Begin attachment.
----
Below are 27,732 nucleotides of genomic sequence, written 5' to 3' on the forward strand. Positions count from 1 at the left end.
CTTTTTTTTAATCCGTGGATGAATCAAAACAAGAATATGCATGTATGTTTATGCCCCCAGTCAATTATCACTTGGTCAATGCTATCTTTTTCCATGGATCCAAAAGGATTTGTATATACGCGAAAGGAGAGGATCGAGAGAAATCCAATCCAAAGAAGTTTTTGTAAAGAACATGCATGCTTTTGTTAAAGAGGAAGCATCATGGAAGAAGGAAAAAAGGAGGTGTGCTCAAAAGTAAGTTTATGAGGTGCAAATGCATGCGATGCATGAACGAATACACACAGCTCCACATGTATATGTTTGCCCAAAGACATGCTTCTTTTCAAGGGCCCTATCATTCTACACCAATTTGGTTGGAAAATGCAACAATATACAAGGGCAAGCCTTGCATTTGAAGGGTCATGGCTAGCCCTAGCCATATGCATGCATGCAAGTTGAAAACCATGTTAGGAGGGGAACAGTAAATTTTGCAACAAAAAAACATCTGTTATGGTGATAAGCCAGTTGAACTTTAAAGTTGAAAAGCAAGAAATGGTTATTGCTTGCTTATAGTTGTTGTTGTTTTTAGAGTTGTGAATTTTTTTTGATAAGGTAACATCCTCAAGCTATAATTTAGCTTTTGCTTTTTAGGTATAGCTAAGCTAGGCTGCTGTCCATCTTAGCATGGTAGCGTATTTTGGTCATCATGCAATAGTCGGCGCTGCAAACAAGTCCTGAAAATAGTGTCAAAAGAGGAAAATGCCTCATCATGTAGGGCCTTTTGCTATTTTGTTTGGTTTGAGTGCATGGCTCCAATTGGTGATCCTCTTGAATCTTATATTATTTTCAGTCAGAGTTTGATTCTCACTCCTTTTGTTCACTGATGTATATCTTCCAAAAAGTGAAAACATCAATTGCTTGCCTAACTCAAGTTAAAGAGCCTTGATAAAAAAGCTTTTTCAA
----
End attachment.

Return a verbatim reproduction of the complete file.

Below are 27,732 nucleotides of genomic sequence, written 5' to 3' on the forward strand. Positions count from 1 at the left end.
CTTTTTTTTAATCCGTGGATGAATCAAAACAAGAATATGCATGTATGTTTATGCCCCCAGTCAATTATCACTTGGTCAATGCTATCTTTTTCCATGGATCCAAAAGGATTTGTATATACGCGAAAGGAGAGGATCGAGAGAAATCCAATCCAAAGAAGTTTTTGTAAAGAACATGCATGCTTTTGTTAAAGAGGAAGCATCATGGAAGAAGGAAAAAAGGAGGTGTGCTCAAAAGTAAGTTTATGAGGTGCAAATGCATGCGATGCATGAACGAATACACACAGCTCCACATGTATATGTTTGCCCAAAGACATGCTTCTTTTCAAGGGCCCTATCATTCTACACCAATTTGGTTGGAAAATGCAACAATATACAAGGGCAAGCCTTGCATTTGAAGGGTCATGGCTAGCCCTAGCCATATGCATGCATGCAAGTTGAAAACCATGTTAGGAGGGGAACAGTAAATTTTGCAACAAAAAAACATCTGTTATGGTGATAAGCCAGTTGAACTTTAAAGTTGAAAAGCAAGAAATGGTTATTGCTTGCTTATAGTTGTTGTTGTTTTTAGAGTTGTGAATTTTTTTTGATAAGGTAACATCCTCAAGCTATAATTTAGCTTTTGCTTTTTAGGTATAGCTAAGCTAGGCTGCTGTCCATCTTAGCATGGTAGCGTATTTTGGTCATCATGCAATAGTCGGCGCTGCAAACAAGTCCTGAAAATAGTGTCAAAAGAGGAAAATGCCTCATCATGTAGGGCCTTTTGCTATTTTGTTTGGTTTGAGTGCATGGCTCCAATTGGTGATCCTCTTGAATCTTATATTATTTTCAGTCAGAGTTTGATTCTCACTCCTTTTGTTCACTGATGTATATCTTCCAAAAAGTGAAAACATCAATTGCTTGCCTAACTCAAGTTAAAGAGCCTTGATAAAAAAGCTTTTTCAA